8-inch Coastal Defense Guns
by Dirk H.R. Spennemann
The 8-inch guns, both naval guns and the short 1943 model naval guns, have been reported in a number of battery lay-outs, but usually in groups of two.
On Betio (Tarawa Atoll, Kiribati) two batteries of two guns each have been reported:
(i) The S.W. battery consisted of two guns emplaced offset but above each other (figure 20). The lower gun had a traversing circle of 270°, while the top gun could be traversed through 360°. Maximum elevation of both guns is estimated to have been 30°.
(ii) The S.E. battery consisted of two concrete emplacements set 100m apart. An ammunition ready room was built at the emplacement on the landward side, restricting the guns traverses to 300° (ISSMD/JICPOA 1943).
A similar set up was utilised on Eneen-Kio, where the guns were set up in pairs set some 70m apart, with a rangefinder on a tower set back between the two emplacements.
Short naval guns
High angle, short-barrelled 200mm guns were sited in a variety of emplacements: open emplacements, similar to those used for other calibers, open concrete revetments and casemates and cave positions. The environment governed the choice of emplacement.
Open concrete revetments were usually emplaced at fixed positions with limited firing arcs and consisted of high vertical blast walls (2.7m tall) or a bunker-type enclosure with a large firing port to allow for the high angle fire of the gun. Concrete revetments had ammunition recesses on three side of the guns
The emplacements for the 200mm short naval gun could also be merely small concrete pads set in open log enclosures, or straight on reinforced ground (OPNAV 1945a, p. 59).
Long-barelled naval guns
The gun emplacements of the large naval guns encountered in Betio, Eneen-Kio and Sapuk are of mixed types, but all open. The emplacements on Betio and Eneen-Kio are concrete parapet emplacements with the entire emplacement banked with sand and coral (OPNAV 1945a; ISSMD/JICPOA 1943; Cohen 1983). The revetment walls are of thin concrete (on Eneen-kio), prone to erosion. The emplacement on Chuuk have been revetted with natural stone set in a herring bone fashion (figure 22). Retaining walls, where necessary, have been made in the same fashion.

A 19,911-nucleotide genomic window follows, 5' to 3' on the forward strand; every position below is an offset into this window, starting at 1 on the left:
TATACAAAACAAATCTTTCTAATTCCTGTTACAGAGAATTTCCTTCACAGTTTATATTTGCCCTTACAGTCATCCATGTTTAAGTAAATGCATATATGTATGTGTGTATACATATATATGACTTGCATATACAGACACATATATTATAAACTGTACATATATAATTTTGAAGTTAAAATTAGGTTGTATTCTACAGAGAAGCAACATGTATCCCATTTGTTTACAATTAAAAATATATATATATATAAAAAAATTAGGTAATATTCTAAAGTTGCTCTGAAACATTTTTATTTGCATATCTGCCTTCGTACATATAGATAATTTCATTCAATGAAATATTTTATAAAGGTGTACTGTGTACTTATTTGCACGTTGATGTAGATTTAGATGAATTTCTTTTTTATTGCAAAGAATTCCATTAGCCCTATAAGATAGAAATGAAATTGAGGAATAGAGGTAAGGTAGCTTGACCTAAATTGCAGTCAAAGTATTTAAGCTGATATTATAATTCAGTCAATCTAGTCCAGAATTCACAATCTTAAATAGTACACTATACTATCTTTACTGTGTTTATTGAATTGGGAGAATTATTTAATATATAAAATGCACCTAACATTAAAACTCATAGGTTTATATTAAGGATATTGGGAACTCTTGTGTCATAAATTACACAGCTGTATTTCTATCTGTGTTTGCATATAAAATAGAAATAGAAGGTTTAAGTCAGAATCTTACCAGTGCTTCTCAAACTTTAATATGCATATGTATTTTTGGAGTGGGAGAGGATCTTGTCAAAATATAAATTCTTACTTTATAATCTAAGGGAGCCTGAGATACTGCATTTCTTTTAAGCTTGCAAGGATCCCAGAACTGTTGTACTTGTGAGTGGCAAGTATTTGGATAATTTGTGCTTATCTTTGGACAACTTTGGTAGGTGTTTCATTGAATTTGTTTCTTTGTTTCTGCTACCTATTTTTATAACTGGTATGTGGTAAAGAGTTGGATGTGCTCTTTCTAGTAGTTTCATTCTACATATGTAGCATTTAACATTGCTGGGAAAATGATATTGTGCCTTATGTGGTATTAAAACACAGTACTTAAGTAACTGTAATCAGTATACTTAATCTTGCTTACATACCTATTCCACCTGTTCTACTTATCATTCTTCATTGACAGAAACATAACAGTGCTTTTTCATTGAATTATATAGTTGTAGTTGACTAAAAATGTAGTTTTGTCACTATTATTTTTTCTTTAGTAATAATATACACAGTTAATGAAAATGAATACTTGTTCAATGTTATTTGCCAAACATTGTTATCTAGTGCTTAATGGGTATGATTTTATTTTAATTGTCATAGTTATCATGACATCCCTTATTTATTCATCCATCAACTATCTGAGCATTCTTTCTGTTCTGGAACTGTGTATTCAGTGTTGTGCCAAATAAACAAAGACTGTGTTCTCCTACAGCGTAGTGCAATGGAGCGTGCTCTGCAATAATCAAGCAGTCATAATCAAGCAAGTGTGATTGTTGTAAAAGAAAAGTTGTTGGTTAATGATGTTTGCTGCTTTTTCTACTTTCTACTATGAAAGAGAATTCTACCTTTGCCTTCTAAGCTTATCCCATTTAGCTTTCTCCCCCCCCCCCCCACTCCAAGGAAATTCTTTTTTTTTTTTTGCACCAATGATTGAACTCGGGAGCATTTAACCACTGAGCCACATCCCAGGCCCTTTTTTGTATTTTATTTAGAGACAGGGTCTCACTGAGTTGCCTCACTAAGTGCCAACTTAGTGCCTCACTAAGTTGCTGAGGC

The emplacements have an inner diameter of 39 to 40 feet (12m), with the ammunition trough being placed 16.5 to 17 feet away from the center of the turret.
All turrets appear to have been placed on a sand-filled steelpate and angle base, with a large servicing room for the traversing gear and electromotor underneath.
The ammunition (at Betio) was stored in a heavily constructed bomb-proof shelter set approx. 75m from the gun emplacements. The ammunition supply occurred via narrow gauge railway with hand drawn cars from a shielded ammunition depot to an ammunition ready magazine near the guns. The ammunition supply buidings always have two compartments, with separate entrances; one served for the shells, the other for the powder, which was usually stored in metal canisters (for satchel charges) or in semi-fixed Cu-alloy cartridges.
On Betio (S.W. battery) the ammunition ready room was made of 30-inch reinforced concrete wall, and measured 12.5 by 10 feet in size. A single ammunition ready room served for both shells and propellant cartridges or satchel charges.
In the SW battery of Betio the fire control was in a plotting room underneath the upper gun, linked by voice tube to a 70 tower which held the director and the range finder. In the SE battery a 45 tower placed between the two emplacements, set back by 30m metres.
Since in the main the gun was trained and pointed electrically, a power suppy was required. A small power station was usually set up some 50-100m away from the emplacements.